A child’s curiosity and natural desire to learn are like a tiny flame, easily extinguished unless it’s protected and given fuel. This book will help you as a parent both protect that flame of curiosity and supply it with the fuel necessary to make it burn bright throughout your child’s life. Let’s ignite our children’s natural love of learning!
July 11th, 2006
America’s Regional Religions
I came across an interesting graphic today that shows America’s religions by region, as of six years ago (click to enlarge):
- I’d like to see this same graph, but have it also reflect activity rates within that religion. So, the updated graph would use color intensity to represent activity rates. The brighter the color is, the higher that religion’s average activity rate is. Based on this article, Catholics have a 28% rate, and Protestants have a 20% rate. I’d imagine we’d see a lot less blue if this reflected actual church-going rates.
- That’s a lot of freakin’ red, dude.
- What’s with the random isolated Mormon splotches? Southwest Oregon, the northern tip of Idaho, etc.
- I had no idea there were that many Lutherans. Why north-central USA?
- The northeastern states seems to have an overwhelming majority of (declared) Catholics.
- Utah is totally brown. Couldn’t they have picked a better color… say, orange? Or maybe in representation of our state’s staple, green Jello, they could have let us swap colors with the Methodists.
The website where this graph is located also has more graphs worth checking out.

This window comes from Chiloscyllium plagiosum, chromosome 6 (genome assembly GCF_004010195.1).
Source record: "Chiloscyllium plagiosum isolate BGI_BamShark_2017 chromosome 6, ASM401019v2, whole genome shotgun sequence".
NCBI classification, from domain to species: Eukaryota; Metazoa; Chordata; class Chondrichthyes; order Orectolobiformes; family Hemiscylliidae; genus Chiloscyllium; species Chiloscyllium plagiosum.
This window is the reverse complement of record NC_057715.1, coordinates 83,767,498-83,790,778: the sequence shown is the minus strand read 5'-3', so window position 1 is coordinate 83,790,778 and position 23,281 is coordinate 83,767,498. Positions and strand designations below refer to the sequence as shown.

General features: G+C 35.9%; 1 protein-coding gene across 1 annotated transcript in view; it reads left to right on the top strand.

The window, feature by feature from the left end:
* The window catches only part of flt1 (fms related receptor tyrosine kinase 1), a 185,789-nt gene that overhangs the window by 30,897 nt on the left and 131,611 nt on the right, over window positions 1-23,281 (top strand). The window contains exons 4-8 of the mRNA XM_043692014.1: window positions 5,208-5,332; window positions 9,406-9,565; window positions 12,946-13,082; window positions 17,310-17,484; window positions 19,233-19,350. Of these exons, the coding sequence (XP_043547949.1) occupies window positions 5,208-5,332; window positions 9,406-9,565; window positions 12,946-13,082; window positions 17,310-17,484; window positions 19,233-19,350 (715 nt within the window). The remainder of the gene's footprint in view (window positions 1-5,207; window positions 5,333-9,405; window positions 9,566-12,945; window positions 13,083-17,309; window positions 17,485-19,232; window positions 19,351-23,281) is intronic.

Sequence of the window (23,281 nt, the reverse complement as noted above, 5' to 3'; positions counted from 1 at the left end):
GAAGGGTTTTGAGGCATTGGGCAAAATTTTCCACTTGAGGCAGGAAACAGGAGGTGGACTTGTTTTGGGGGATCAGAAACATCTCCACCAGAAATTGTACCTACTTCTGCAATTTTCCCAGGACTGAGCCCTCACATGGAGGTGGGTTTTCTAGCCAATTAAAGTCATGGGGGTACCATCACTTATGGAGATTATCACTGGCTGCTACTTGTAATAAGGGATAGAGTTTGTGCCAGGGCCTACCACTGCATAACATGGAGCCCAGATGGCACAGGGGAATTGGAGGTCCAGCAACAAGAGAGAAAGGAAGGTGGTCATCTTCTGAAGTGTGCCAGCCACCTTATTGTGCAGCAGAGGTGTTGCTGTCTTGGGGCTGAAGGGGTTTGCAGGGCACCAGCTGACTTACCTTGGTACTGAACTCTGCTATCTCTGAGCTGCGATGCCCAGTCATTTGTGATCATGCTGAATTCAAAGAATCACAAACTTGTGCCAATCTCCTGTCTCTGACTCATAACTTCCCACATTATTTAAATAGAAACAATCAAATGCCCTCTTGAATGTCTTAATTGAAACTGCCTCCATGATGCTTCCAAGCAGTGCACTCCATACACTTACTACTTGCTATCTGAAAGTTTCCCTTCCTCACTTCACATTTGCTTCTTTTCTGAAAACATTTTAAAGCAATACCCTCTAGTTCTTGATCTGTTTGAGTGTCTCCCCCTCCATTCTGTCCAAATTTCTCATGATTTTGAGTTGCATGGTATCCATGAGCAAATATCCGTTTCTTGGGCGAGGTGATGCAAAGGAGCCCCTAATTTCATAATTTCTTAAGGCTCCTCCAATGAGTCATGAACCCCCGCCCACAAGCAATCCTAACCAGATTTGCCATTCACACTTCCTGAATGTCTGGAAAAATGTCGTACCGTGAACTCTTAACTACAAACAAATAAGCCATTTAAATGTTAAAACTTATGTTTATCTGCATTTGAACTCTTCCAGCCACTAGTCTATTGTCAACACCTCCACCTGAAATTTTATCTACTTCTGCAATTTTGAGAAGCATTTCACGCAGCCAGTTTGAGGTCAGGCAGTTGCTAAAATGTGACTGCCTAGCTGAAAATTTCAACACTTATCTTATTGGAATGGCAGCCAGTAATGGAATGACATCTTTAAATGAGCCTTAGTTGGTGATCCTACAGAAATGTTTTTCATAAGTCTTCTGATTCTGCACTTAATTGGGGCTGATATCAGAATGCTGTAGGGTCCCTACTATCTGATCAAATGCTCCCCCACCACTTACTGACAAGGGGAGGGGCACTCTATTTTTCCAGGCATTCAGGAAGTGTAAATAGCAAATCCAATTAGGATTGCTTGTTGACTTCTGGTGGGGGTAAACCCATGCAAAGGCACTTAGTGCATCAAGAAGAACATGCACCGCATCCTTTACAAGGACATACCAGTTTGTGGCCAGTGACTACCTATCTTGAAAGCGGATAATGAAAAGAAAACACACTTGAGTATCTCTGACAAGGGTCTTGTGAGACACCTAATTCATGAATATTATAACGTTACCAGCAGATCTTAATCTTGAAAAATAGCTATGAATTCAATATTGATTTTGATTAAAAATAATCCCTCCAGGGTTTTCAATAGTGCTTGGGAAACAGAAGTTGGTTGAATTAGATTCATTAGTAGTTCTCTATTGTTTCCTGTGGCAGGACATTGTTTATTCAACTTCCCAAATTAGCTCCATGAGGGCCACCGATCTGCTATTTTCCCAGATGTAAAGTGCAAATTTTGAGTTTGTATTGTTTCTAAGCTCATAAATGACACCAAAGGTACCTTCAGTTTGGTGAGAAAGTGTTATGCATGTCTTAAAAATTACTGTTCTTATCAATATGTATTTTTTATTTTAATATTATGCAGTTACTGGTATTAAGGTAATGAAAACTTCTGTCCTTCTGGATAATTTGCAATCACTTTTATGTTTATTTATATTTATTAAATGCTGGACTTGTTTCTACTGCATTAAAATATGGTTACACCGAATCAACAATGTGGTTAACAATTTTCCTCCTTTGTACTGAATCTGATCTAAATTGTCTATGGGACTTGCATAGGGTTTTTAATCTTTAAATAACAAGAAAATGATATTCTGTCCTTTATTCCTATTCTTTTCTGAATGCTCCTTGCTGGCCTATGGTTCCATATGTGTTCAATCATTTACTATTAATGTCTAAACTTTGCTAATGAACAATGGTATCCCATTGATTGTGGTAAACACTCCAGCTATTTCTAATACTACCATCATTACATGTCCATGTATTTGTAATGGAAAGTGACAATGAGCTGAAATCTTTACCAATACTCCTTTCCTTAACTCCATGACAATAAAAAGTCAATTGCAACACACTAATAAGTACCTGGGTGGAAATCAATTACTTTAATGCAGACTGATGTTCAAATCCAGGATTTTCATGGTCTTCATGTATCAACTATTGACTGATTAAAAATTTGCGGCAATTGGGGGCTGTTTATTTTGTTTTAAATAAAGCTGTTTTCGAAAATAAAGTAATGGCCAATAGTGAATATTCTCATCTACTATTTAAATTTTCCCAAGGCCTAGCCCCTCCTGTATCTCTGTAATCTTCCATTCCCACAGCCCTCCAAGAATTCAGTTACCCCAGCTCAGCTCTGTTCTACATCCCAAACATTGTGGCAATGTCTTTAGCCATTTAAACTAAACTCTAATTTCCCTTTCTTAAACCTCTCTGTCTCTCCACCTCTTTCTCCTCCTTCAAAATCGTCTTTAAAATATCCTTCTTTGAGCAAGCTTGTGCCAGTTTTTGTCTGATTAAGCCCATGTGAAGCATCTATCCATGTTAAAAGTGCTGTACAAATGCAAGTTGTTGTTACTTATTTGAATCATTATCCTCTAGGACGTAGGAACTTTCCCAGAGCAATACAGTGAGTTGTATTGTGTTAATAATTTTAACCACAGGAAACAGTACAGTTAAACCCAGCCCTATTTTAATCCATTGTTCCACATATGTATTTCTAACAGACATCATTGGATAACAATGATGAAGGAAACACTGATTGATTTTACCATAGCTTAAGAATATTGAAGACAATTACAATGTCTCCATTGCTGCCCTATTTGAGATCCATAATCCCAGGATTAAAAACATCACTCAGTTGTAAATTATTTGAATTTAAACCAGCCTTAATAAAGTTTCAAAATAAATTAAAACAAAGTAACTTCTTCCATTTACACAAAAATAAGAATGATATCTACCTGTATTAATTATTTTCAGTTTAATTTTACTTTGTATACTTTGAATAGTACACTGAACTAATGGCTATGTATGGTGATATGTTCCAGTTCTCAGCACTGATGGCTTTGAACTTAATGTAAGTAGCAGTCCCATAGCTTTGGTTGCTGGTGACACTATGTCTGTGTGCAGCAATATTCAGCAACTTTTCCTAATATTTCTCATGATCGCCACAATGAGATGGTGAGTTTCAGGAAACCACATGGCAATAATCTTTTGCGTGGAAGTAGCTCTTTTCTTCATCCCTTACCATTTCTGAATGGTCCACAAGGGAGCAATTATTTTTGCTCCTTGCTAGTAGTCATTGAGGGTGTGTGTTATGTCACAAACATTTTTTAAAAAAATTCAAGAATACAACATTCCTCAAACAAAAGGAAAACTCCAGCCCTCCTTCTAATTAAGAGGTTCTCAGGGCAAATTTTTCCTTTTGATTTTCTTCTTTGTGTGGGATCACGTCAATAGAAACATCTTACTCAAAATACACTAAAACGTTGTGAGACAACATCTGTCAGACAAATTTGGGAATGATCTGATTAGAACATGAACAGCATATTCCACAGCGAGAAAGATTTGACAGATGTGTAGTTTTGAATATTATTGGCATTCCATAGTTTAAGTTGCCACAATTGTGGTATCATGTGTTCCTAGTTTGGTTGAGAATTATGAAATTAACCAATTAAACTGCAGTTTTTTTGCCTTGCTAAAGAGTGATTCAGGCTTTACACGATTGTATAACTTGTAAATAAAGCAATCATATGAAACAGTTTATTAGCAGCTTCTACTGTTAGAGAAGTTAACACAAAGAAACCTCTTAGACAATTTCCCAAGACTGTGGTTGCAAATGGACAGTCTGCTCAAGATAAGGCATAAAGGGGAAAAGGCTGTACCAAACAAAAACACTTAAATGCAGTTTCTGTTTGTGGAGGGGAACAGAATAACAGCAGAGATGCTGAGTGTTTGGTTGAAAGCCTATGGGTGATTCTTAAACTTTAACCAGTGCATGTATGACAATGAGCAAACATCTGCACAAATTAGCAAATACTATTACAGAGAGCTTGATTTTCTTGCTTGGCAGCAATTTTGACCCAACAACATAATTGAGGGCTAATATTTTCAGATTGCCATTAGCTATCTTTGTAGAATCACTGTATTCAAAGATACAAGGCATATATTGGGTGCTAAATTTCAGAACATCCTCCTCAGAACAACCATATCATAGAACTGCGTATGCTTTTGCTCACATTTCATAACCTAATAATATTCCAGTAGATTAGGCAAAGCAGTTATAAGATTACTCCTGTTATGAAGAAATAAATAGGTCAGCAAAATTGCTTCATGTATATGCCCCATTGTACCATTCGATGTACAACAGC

9 Responses to “America’s Regional Religions”
July 12, 2006
[…] ref=”http://blog.moregoodfoundation.org/wp-content/uploads/church_bodies.jpg”> Source: American’s Regional Religions
Categories: Mormon, Cool Sites, Posted a […]
July 18, 2006
US Religeons in 2000
To gratify Connor, I’ve given us the green Jell-O flavor he so desired
*Thanks Brandon for the quick photoshop help.
September 21, 2006
[…] Fuente: American’s Regional Religions (Religiones Regionales de los Estados Unidos de AmÃ©rica) Categories: Mormon, Posted at 10:10 am […]
March 28, 2013
[…] Source: American’s Regional Religions […]
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“I had no idea there were that many Lutherans. Why north-central USA? ”
I’d like to see this same graph, but have it also reflect activity rates within that religion. So, the updated graph would use color intensity to represent activity rates. The brighter the color is, the higher that religion’s average activity rate is. Based on this article, Catholics have a 28% rate, and Protestants have a 20% rate. I’d imagine we’d see a lot less blue if this reflected actual church-going rates.
In 2000, the church claimed just over 5 million members. In 2001, only 2.7 million members claimed to be lds. Only half of the 5 “million strong” in the US claim to even be mormons. I believe nationally, activity rate is about 30%, so only about 60% of mormons who claim to be mormon even attend.
Yeah, I’ve heard these same numbers. I actually heard that the LDS church has more of a 50% rate, but I don’t know if that’s for the USA or worldwide (which I presume would be lower, given the retention problems I saw in Honduras).
The one that wigged me out the most was Decatur Co, IA (the fifth little square from the west in that state). Turns out, that’s the site of Graceland University, the Community of Christ’s school. Lamoni’s a major centre for them.
As for the isolated splotches, who besides Mormons would settle Boundary Co, ID or middle of nowhere NV? Have you been to Coeur d’Alene?
It would be interesting to see what non-christian religions are in the us. And if any area is largely non christian. I would imagine not, but its a little to strange of a bias not to even consider anyting but christian church bodies.